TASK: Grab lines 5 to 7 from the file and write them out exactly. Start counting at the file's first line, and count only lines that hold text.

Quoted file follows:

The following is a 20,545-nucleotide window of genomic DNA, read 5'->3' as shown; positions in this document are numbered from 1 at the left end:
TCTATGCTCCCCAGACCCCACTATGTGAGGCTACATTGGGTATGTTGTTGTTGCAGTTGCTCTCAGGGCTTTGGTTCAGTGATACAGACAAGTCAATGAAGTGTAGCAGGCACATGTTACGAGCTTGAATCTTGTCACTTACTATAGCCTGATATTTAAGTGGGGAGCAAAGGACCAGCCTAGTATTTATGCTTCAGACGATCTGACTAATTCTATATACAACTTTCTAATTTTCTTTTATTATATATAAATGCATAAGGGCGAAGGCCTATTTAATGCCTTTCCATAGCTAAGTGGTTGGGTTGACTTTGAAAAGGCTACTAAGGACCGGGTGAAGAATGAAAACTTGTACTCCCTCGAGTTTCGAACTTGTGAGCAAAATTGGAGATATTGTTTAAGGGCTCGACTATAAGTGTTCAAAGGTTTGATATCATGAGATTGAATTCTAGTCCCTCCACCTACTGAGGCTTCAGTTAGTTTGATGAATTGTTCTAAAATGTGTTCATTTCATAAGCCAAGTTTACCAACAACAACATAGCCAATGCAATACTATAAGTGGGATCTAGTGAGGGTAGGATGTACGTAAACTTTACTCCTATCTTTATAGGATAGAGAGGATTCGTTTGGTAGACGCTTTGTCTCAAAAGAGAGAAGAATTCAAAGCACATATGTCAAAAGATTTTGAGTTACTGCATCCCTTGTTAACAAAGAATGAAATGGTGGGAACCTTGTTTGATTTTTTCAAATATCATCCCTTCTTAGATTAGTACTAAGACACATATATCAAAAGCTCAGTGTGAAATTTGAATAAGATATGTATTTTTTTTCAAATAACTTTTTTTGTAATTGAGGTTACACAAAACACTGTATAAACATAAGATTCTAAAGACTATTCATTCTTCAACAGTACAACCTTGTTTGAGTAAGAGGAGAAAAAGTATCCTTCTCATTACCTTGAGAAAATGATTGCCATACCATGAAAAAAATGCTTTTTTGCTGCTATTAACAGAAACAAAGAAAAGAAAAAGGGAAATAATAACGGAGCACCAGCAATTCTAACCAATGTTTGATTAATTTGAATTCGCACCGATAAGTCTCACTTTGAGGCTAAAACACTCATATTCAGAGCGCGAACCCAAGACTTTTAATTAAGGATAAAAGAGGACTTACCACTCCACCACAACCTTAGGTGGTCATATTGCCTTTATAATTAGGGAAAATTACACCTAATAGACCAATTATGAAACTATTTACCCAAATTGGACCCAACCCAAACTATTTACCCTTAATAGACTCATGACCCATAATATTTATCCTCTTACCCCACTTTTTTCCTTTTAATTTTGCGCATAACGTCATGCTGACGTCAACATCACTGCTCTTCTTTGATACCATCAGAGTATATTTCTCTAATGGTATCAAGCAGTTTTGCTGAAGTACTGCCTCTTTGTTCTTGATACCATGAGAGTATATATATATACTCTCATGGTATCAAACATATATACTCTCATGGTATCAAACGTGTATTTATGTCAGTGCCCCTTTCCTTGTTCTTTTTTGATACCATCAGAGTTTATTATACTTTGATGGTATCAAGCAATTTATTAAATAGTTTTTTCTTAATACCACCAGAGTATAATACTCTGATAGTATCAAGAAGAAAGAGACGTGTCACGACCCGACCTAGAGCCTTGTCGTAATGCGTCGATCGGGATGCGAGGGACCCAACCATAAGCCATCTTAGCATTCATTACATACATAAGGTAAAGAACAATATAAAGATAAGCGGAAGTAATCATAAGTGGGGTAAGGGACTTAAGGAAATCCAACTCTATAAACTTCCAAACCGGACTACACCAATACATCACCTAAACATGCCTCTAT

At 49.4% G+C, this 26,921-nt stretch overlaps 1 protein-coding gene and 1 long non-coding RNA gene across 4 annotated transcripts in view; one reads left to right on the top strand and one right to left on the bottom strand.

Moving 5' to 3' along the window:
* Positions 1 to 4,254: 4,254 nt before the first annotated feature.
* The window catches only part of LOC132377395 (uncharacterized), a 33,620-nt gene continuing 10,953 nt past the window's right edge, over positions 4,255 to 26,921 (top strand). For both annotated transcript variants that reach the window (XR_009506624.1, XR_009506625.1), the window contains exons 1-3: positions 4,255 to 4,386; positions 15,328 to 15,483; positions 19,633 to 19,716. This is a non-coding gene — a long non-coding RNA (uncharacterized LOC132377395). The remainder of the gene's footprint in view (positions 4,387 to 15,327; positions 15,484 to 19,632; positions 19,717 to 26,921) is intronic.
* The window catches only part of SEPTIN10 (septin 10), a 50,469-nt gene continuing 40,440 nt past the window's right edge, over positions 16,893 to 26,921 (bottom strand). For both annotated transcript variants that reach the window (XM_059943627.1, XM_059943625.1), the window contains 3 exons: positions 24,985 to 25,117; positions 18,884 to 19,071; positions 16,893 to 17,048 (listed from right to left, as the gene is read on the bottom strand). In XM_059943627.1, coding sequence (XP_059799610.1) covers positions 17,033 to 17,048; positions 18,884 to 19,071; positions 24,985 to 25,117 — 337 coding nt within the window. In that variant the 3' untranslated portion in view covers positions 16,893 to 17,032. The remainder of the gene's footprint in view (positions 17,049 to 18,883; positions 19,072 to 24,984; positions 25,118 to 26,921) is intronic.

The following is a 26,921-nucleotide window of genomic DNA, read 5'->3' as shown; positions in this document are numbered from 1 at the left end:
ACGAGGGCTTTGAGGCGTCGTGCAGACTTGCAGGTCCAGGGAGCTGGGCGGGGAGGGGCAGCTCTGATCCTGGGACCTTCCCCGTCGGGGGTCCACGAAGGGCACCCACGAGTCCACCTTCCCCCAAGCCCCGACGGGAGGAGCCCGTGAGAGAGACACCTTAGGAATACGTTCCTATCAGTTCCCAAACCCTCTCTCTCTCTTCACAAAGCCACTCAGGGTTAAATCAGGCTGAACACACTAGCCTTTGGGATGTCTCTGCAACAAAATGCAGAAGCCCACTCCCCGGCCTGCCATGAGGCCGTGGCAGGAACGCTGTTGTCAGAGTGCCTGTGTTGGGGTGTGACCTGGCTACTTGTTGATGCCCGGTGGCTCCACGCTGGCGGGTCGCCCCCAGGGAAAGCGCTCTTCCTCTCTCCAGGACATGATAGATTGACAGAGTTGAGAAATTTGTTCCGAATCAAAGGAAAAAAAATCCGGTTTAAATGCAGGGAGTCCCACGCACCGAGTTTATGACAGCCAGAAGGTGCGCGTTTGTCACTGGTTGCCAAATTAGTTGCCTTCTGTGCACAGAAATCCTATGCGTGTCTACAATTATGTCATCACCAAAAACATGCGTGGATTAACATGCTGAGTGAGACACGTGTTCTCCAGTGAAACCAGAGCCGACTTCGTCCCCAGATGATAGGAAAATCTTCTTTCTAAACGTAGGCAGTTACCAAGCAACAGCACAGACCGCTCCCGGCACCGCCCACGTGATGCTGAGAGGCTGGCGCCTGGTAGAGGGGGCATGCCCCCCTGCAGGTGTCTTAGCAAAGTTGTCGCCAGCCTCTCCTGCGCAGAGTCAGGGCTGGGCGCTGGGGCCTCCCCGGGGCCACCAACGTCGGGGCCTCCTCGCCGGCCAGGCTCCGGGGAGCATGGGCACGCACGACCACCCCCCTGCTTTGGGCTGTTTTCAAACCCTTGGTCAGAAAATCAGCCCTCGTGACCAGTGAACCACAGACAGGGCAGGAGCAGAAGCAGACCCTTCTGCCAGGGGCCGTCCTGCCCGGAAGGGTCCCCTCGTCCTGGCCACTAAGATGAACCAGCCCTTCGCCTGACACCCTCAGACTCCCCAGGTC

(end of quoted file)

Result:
* Positions 1 to 4,254: 4,254 nt before the first annotated feature.
* The window catches only part of LOC132377395 (uncharacterized), a 33,620-nt gene continuing 10,953 nt past the window's right edge, over positions 4,255 to 26,921 (top strand). For both annotated transcript variants that reach the window (XR_009506624.1, XR_009506625.1), the window contains exons 1-3: positions 4,255 to 4,386; positions 15,328 to 15,483; positions 19,633 to 19,716. This is a non-coding gene — a long non-coding RNA (uncharacterized LOC132377395). The remainder of the gene's footprint in view (positions 4,387 to 15,327; positions 15,484 to 19,632; positions 19,717 to 26,921) is intronic.
* The window catches only part of SEPTIN10 (septin 10), a 50,469-nt gene continuing 40,440 nt past the window's right edge, over positions 16,893 to 26,921 (bottom strand). For both annotated transcript variants that reach the window (XM_059943627.1, XM_059943625.1), the window contains 3 exons: positions 24,985 to 25,117; positions 18,884 to 19,071; positions 16,893 to 17,048 (listed from right to left, as the gene is read on the bottom strand). In XM_059943627.1, coding sequence (XP_059799610.1) covers positions 17,033 to 17,048; positions 18,884 to 19,071; positions 24,985 to 25,117 — 337 coding nt within the window. In that variant the 3' untranslated portion in view covers positions 16,893 to 17,032. The remainder of the gene's footprint in view (positions 17,049 to 18,883; positions 19,072 to 24,984; positions 25,118 to 26,921) is intronic.